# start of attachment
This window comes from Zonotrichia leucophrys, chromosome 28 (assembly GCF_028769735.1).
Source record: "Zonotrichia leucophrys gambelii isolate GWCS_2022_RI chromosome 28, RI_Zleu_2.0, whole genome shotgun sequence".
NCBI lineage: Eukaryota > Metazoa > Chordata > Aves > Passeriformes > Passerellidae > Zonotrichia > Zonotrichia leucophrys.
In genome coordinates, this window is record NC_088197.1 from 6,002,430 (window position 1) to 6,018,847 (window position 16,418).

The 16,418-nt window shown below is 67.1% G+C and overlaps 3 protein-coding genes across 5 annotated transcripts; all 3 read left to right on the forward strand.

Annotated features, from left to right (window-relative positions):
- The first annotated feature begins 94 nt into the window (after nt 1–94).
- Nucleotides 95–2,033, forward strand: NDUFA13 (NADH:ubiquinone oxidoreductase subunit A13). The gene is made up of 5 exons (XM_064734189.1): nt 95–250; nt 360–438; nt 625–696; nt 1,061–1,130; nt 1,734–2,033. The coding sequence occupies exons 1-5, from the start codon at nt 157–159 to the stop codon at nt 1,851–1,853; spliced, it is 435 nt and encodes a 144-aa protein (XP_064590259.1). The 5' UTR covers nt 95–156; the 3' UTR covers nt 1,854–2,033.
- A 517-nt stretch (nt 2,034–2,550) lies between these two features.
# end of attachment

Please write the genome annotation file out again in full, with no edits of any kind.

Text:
This window comes from Zonotrichia leucophrys, chromosome 28 (assembly GCF_028769735.1).
Source record: "Zonotrichia leucophrys gambelii isolate GWCS_2022_RI chromosome 28, RI_Zleu_2.0, whole genome shotgun sequence".
NCBI lineage: Eukaryota > Metazoa > Chordata > Aves > Passeriformes > Passerellidae > Zonotrichia > Zonotrichia leucophrys.
In genome coordinates, this window is record NC_088197.1 from 6,002,430 (window position 1) to 6,018,847 (window position 16,418).

The 16,418-nt window shown below is 67.1% G+C and overlaps 3 protein-coding genes across 5 annotated transcripts; all 3 read left to right on the forward strand.

Annotated features, from left to right (window-relative positions):
- The first annotated feature begins 94 nt into the window (after nt 1–94).
- Nucleotides 95–2,033, forward strand: NDUFA13 (NADH:ubiquinone oxidoreductase subunit A13). The gene is made up of 5 exons (XM_064734189.1): nt 95–250; nt 360–438; nt 625–696; nt 1,061–1,130; nt 1,734–2,033. The coding sequence occupies exons 1-5, from the start codon at nt 157–159 to the stop codon at nt 1,851–1,853; spliced, it is 435 nt and encodes a 144-aa protein (XP_064590259.1). The 5' UTR covers nt 95–156; the 3' UTR covers nt 1,854–2,033.
- A 517-nt stretch (nt 2,034–2,550) lies between these two features.